Seizing the Brexit communications opportunity

By October 4, 2016 No Comments

As Brexit angst seems to have eased, U.S. companies can define their European business strategy.

For decades, the City of London lived by the maxim that, “when America sneezes, Europe catches a cold.”  Analysts on the other side of the pond have always pored over information on U.S. capital flows – both public and private — to understand how they would impact local economic activity and sentiment. For UK institutions, data points from New York to L.A. were required reading in order to develop business strategy and communicate clearly with key domestic audiences.
Unfortunately, U.S. companies rarely examined the UK with the same level of interest and practically never worried about how the economic dynamic might work in reverse.

Then came Brexit.

As policy makers and CEOs return this week from a summer holiday, they find that early Brexit angst seems to have eased. Still, economists and commentators agree that we cannot possibly forecast with any certainty how an eventual separation from the EU will unfold or how markets will react.  That climate of prolonged, guaranteed uncertainty around the UK and the EU has presented US companies with UK and European operations, or aspirations, with a major communications challenge.

But it also represents a truly unique opportunity.

Companies that take part in the discussion on Brexit can demonstrate their commitment to a European growth strategy. For some, communicating about Brexit is not an option. When reporting second quarter earnings this summer, U.S. listed companies discussed the Brexit vote “at least 20 times,” according to Reuters, “double the amount the previous week.” And that certainly won’t be the last time the topic comes up.

Away from shareholder disclosure, however, companies that take the opportunity to be transparent and strike a genuinely optimistic tone in their public communications can enhance the stature of their brands. Messages that support the interests of local regulators, trading partners, and elected officials should generally be gratefully received.  Most importantly, companies’ need to convey these hopeful, confident messages when building rapport with local employees, particularly given that job losses seem likely in the short term.

So how best for CEOs and other senior executives to participate in the current discussion on the impact of this past summer’s Brexit vote? Here are some tips…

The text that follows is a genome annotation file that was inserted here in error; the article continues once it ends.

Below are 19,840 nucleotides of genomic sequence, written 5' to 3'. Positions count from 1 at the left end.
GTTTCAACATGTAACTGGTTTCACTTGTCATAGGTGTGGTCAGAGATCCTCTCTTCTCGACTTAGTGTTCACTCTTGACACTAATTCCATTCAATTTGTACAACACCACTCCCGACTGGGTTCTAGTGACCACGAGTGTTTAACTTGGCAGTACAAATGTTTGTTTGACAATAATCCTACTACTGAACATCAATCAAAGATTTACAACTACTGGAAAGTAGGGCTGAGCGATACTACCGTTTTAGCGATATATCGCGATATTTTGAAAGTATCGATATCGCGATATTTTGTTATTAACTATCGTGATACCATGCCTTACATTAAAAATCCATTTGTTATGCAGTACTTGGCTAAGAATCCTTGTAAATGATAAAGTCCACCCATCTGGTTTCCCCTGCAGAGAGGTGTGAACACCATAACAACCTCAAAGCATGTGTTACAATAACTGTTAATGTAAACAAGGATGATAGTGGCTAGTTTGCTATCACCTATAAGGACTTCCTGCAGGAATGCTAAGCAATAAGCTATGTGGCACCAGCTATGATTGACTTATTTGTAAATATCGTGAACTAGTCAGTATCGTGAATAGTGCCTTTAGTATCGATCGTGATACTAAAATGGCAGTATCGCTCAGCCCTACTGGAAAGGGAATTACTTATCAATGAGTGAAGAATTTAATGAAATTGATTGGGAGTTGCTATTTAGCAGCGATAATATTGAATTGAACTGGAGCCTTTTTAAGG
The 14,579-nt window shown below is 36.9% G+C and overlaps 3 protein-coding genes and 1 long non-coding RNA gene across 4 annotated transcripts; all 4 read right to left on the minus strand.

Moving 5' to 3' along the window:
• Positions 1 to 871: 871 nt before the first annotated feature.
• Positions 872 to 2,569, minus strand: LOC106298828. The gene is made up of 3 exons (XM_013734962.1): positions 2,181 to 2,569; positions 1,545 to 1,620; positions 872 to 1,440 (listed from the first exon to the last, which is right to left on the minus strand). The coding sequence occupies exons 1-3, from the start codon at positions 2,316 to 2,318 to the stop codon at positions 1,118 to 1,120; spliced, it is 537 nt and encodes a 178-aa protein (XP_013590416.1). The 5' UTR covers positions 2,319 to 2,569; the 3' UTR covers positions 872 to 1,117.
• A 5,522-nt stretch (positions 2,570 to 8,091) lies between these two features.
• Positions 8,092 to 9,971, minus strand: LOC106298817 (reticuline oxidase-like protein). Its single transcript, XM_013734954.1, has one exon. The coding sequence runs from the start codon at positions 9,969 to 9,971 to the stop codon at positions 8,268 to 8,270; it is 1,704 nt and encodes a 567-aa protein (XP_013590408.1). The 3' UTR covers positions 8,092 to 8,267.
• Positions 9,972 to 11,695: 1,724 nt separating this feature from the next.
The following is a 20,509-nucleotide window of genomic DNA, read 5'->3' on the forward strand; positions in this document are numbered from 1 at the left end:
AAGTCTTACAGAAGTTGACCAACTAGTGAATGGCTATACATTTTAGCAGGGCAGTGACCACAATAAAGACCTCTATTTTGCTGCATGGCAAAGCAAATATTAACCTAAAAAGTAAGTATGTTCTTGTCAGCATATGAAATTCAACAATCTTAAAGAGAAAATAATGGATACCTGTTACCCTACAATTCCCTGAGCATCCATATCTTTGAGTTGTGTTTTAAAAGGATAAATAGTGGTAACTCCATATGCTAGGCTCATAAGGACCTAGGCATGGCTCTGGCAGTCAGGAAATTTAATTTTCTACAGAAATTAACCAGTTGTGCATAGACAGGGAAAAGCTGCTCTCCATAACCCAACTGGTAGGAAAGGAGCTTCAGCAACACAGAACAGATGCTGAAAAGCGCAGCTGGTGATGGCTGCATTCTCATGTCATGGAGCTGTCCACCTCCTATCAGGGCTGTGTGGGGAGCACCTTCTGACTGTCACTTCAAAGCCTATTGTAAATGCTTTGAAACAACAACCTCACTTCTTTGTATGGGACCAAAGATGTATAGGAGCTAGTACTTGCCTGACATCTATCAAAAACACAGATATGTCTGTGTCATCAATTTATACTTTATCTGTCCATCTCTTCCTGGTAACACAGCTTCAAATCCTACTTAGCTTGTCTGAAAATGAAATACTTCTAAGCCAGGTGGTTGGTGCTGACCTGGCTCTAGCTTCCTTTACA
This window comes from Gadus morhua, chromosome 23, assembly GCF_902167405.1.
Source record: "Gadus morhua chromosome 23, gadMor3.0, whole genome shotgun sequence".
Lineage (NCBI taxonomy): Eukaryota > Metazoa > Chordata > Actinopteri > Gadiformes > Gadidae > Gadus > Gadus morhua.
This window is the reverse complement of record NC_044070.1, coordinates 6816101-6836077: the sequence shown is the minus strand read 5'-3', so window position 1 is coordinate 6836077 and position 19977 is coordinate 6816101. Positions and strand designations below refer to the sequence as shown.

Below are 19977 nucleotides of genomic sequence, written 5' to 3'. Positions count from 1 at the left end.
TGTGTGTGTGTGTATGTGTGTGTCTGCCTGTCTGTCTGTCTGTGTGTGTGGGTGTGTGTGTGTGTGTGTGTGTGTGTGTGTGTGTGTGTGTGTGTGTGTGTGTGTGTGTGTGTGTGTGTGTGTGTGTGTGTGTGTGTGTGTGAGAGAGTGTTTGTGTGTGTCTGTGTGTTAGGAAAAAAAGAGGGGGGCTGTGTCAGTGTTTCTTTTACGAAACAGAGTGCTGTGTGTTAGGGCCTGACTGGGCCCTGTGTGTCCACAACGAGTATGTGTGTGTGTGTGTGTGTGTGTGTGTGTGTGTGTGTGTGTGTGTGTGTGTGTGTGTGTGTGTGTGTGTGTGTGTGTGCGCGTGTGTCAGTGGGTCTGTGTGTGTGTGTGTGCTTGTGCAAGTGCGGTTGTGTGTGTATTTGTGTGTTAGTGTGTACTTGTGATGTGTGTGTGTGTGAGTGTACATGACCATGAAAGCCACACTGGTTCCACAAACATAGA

Be careful with the facts:
Some companies contributed helpful market information and data around Brexit immediately after the vote. Others reinforced the negative sentiment, however, by calling attention to their large European workforce. These companies may have had a strategic interest in ringing an alarm bell, but most businesses can’t afford to antagonize their host regulators and governments.

Let the dust settle:
Today, conditions look much less dire than many forecasts did back in June. The US equity market is up 10% and the value of Sterling has not declined as much as expected. In addition, surveys of the services sector of the economy show that part of the economy is expanding.

What’s the takeaway? If this were June, CEOs should wait before making public pronouncement. Unfortunately, back in June some companies, and politicians, of course, jumped into the public debate with hasty warnings and gloomy predictions. Today they look a little hasty for passing immediate judgement. Indeed, recent press coverage has called out a number of companies for statements that amount to a U-turn on Brexit warnings. Timing is important and waiting too long can mean wasting an opportunity, but a considered opinion, backed up by reliable data, always carries greater weight.

Focus on a positive outcome:
Nobody can forecast the future; but company leaders can share their aspirations for a positive future and offer suggestions for potential solutions. David Glaser, CEO of insurance broker Marsh & McLennan did a good job recently. He drew a straight line between the financial communities of New York and London. He highlighted their common bond and even coined a term for the two cities as a single market – “NYLon.” It was a clever editorial device for expressing the sustainability of a well-established trans-Atlantic relationship.

Control bad news:
Some companies won’t be able to avoid the negative impact of market uncertainty. Many may have cut back on UK and European investment, shedding jobs and selling assets into a declining market.  Companies active in the UK property business are a case in point. UK investment funds holding commercial real estate assets were among the companies hit hardest by the referendum. When fund values began to fall, investors rushed to redeem shares.

Standard Life was among approximately 10 managers of open-end funds that chose to suspend redemptions, rather than sell assets at significant losses. The company delivered the bad news to investors, explaining why the decision was in best interests of investors over the long-term. But the strategy also called for engaging with the media and, perhaps as a result, subsequent coverage noted positive news from the company: overall assets under management were up, Chairman, Sir Gerry Grimstone, was reportedly working personally on a UK financial community response to the referendum result, and management had initiated a post-Brexit business strategy to be led by a new senior manager.

Every key audience – from your US-based stakeholders, to business, political, and public constituencies in London to Brussels — wants to know how the vote may impact foreign direct investment. Companies committed to the European market implicitly endorse an optimistic vision of the future. That’s a distinctive position, particularly as the panic of last June dissipates, and a more sanguine outlook has begun to emerge.